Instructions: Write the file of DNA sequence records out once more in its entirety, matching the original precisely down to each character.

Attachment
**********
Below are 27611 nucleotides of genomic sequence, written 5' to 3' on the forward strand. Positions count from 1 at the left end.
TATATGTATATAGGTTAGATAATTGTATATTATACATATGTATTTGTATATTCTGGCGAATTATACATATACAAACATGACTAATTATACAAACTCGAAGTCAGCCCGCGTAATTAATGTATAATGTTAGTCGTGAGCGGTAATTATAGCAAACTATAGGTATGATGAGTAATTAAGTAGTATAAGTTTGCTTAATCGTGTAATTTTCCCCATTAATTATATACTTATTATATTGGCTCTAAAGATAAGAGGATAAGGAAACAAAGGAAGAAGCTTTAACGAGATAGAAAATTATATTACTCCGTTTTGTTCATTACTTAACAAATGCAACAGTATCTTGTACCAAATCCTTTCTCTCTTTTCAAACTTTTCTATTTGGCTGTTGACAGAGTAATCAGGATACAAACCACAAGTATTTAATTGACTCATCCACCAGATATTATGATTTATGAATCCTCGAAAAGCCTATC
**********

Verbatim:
Below are 27611 nucleotides of genomic sequence, written 5' to 3' on the forward strand. Positions count from 1 at the left end.
TATATGTATATAGGTTAGATAATTGTATATTATACATATGTATTTGTATATTCTGGCGAATTATACATATACAAACATGACTAATTATACAAACTCGAAGTCAGCCCGCGTAATTAATGTATAATGTTAGTCGTGAGCGGTAATTATAGCAAACTATAGGTATGATGAGTAATTAAGTAGTATAAGTTTGCTTAATCGTGTAATTTTCCCCATTAATTATATACTTATTATATTGGCTCTAAAGATAAGAGGATAAGGAAACAAAGGAAGAAGCTTTAACGAGATAGAAAATTATATTACTCCGTTTTGTTCATTACTTAACAAATGCAACAGTATCTTGTACCAAATCCTTTCTCTCTTTTCAAACTTTTCTATTTGGCTGTTGACAGAGTAATCAGGATACAAACCACAAGTATTTAATTGACTCATCCACCAGATATTATGATTTATGAATCCTCGAAAAGCCTATC